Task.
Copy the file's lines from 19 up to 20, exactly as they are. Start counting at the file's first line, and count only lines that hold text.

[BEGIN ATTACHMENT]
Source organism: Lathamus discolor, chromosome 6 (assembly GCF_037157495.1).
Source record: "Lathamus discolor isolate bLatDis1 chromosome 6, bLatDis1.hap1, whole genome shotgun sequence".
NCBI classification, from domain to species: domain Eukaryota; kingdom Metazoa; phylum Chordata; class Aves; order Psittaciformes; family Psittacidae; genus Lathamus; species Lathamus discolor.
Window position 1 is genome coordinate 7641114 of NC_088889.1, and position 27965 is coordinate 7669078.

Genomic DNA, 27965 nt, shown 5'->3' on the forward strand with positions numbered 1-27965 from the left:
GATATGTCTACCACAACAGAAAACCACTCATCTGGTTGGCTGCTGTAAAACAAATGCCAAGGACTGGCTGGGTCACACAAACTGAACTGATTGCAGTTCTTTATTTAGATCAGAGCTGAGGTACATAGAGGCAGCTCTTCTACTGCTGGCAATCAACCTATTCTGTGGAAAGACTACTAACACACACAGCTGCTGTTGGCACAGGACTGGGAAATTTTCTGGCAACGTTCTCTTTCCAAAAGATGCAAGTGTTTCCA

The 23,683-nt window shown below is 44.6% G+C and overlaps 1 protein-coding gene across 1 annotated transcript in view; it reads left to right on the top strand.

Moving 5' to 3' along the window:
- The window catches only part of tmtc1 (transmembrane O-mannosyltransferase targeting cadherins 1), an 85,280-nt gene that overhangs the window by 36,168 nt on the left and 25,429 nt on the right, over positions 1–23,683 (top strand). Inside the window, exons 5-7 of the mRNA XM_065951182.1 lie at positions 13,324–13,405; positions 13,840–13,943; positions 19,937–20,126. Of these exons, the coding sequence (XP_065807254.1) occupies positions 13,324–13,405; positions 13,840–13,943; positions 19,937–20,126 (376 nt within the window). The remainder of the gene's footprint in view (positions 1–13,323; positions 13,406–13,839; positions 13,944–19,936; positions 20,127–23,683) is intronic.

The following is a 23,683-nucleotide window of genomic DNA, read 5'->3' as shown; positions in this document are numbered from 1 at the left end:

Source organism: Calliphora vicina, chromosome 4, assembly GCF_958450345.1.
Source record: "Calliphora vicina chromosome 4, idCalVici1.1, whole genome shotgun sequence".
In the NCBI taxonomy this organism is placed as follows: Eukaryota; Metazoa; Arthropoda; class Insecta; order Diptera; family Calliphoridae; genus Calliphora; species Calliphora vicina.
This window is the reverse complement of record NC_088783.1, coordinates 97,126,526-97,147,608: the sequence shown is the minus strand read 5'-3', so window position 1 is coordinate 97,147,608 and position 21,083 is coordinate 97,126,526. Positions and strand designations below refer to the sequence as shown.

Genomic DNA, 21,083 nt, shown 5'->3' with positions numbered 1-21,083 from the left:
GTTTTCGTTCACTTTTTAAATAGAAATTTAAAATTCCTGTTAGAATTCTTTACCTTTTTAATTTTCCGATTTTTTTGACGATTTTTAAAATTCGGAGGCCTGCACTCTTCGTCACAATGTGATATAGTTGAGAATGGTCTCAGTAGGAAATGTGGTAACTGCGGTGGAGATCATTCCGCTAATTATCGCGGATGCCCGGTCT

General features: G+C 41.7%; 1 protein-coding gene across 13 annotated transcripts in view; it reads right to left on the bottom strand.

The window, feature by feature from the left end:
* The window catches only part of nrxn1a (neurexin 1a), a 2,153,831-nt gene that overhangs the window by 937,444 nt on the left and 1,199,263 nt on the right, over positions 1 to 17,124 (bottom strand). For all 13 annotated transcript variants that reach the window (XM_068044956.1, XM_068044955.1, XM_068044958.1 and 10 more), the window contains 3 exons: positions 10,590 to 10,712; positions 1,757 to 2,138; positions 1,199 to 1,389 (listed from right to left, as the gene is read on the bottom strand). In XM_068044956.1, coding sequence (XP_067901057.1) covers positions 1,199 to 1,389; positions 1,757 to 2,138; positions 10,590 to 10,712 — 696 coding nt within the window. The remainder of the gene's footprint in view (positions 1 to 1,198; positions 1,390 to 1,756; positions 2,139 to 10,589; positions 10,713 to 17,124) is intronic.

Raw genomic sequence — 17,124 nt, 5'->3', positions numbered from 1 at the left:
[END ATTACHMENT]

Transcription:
* The window catches only part of nrxn1a (neurexin 1a), a 2,153,831-nt gene that overhangs the window by 937,444 nt on the left and 1,199,263 nt on the right, over positions 1 to 17,124 (bottom strand). For all 13 annotated transcript variants that reach the window (XM_068044956.1, XM_068044955.1, XM_068044958.1 and 10 more), the window contains 3 exons: positions 10,590 to 10,712; positions 1,757 to 2,138; positions 1,199 to 1,389 (listed from right to left, as the gene is read on the bottom strand). In XM_068044956.1, coding sequence (XP_067901057.1) covers positions 1,199 to 1,389; positions 1,757 to 2,138; positions 10,590 to 10,712 — 696 coding nt within the window. The remainder of the gene's footprint in view (positions 1 to 1,198; positions 1,390 to 1,756; positions 2,139 to 10,589; positions 10,713 to 17,124) is intronic.

Raw genomic sequence — 17,124 nt, 5'->3', positions numbered from 1 at the left: